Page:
Positive results from two coronavirus vaccine trials mean that “things are going to look dramatically different by the spring”, according to a leading scientist.

Sir John Bell, regius professor of medicine at Oxford University, said it was “completely possible” that large swathes of the public could be vaccinated in the coming months, pointing to the distribution of tens of millions of flu jabs each winter as proof that a mass rollout is feasible.

Interviewed on Radio 4’s Today programme, Sir John said: “We can get vaccines to people in the UK, and indeed I suspect to most Western countries pretty effectively.

“So I think the idea that we are going to vaccinate a very large percentage of the population by spring is completely possible and I think that will make a big difference because then people will be less anxious about catching the disease because they will be vaccinated. Transmissions will fall to a low level.

“We may not be back completely to normal, but things are going to look dramatically different by the spring then they do now.”

That goal of securing a vaccine moved a step closer on Monday after early data showed a new jab developed by US firm Moderna to be almost 95 per cent effective in protecting against the virus.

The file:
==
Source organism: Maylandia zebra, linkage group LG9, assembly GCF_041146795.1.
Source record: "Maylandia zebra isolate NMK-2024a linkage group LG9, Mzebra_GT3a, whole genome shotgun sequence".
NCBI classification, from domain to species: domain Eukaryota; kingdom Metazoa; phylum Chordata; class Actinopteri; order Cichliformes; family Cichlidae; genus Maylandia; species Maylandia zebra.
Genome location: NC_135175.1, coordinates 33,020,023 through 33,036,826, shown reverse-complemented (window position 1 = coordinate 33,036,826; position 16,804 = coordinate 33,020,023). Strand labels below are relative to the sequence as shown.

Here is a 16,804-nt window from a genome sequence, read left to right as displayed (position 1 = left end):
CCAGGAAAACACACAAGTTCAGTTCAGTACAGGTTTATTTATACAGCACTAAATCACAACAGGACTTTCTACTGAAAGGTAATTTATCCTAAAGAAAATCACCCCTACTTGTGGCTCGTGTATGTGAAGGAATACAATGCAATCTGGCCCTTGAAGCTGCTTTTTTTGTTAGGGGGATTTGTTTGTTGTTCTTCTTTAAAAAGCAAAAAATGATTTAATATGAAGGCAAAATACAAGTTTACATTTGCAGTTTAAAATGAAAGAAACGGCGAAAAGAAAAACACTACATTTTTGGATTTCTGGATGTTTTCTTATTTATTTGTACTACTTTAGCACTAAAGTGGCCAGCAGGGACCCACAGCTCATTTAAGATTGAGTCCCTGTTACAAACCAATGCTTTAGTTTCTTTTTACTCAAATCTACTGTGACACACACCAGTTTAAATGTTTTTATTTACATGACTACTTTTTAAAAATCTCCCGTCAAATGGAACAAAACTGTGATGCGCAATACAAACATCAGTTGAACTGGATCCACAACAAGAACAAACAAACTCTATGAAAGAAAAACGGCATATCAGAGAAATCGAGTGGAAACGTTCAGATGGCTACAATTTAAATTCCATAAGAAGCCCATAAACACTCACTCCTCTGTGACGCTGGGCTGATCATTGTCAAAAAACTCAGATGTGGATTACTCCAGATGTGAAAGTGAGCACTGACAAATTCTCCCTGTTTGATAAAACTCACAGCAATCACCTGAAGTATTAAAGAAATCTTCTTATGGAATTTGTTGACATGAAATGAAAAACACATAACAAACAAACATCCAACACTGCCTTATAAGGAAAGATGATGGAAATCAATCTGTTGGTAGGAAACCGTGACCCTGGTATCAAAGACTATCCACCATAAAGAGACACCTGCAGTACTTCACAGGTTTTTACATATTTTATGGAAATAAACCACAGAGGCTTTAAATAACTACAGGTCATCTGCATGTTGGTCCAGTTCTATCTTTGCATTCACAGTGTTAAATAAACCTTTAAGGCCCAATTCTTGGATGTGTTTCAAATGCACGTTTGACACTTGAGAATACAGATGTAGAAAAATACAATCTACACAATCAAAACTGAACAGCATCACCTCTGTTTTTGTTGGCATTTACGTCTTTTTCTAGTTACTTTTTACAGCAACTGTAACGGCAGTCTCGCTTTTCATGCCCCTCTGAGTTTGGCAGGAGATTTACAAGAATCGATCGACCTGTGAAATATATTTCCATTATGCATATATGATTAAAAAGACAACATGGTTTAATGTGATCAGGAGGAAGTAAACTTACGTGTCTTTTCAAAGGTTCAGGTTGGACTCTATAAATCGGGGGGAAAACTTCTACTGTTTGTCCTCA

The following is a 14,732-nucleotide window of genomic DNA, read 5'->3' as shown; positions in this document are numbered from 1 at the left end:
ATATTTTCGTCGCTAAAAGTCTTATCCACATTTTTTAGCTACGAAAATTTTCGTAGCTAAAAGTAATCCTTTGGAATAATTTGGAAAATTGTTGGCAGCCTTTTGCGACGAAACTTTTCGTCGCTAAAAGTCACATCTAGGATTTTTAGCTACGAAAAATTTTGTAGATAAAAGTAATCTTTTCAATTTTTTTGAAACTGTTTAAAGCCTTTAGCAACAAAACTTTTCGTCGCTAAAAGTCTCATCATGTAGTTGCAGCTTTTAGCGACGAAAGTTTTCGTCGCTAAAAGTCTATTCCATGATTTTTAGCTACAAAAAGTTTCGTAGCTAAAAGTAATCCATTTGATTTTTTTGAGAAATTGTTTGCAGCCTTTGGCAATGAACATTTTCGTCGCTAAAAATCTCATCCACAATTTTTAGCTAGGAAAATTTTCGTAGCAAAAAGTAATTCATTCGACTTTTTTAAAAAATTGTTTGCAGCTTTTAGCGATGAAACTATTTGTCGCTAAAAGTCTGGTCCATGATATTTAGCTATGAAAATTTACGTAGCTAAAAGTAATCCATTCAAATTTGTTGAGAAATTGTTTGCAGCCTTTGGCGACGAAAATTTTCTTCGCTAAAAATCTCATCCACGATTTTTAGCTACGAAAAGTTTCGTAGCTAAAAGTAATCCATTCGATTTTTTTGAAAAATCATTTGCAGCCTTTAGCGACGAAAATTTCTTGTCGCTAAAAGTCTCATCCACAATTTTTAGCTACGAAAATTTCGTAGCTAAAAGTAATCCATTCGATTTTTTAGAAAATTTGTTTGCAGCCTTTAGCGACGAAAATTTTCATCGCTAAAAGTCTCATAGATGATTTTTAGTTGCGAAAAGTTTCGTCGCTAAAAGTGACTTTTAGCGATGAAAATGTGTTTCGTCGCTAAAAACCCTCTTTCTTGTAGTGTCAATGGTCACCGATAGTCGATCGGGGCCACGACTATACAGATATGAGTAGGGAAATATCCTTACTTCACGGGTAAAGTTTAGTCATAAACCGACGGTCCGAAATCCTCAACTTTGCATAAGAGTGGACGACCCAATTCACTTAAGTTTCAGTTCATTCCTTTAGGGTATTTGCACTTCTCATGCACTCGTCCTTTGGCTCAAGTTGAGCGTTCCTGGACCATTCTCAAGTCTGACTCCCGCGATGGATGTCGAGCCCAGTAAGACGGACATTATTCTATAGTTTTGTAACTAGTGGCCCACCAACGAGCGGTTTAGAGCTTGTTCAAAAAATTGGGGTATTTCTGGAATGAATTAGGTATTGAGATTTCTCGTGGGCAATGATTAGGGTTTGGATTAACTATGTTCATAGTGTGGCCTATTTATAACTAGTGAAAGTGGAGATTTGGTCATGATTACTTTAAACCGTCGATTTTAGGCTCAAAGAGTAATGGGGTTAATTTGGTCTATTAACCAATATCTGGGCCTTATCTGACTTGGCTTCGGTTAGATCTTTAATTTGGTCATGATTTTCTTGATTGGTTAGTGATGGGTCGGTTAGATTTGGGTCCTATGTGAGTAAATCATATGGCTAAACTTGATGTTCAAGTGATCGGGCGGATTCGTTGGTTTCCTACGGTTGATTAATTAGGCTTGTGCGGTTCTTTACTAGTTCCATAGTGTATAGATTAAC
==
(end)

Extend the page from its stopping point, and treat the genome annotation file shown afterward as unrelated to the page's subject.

The UK has already secured 40 million doses of a vaccine from Pfizer/BioNTech, which is said to be 90 per cent effective and should be in the UK before Christmas.

Benefits of the Moderna jab include it being easier to store and transport because it can be kept in a conventional freezer for up to six months while the Pfizer/BioNTech vaccine needs to be kept at minus 70C.

Sir John said the science community was still awaiting data from the trials to know whether the two vaccines would prevent just the symptoms of Covid-19 or the ability of the virus to spread between people as well.

“I’ll be very surprised if these vaccines don't substantially reduce transmissions,” he said, but added: “They may not completely eliminate the ability to grow virus in your nose so there may still be a risk of transmission out there at a low level.”

Also speaking to the BBC on Tuesday, Robert Jenrick, the communities secretary, said the first doses of a Pfizer-produced vaccine could be received by the end of the year but said the Moderna jab "won't actually be available to be used until the spring of next year".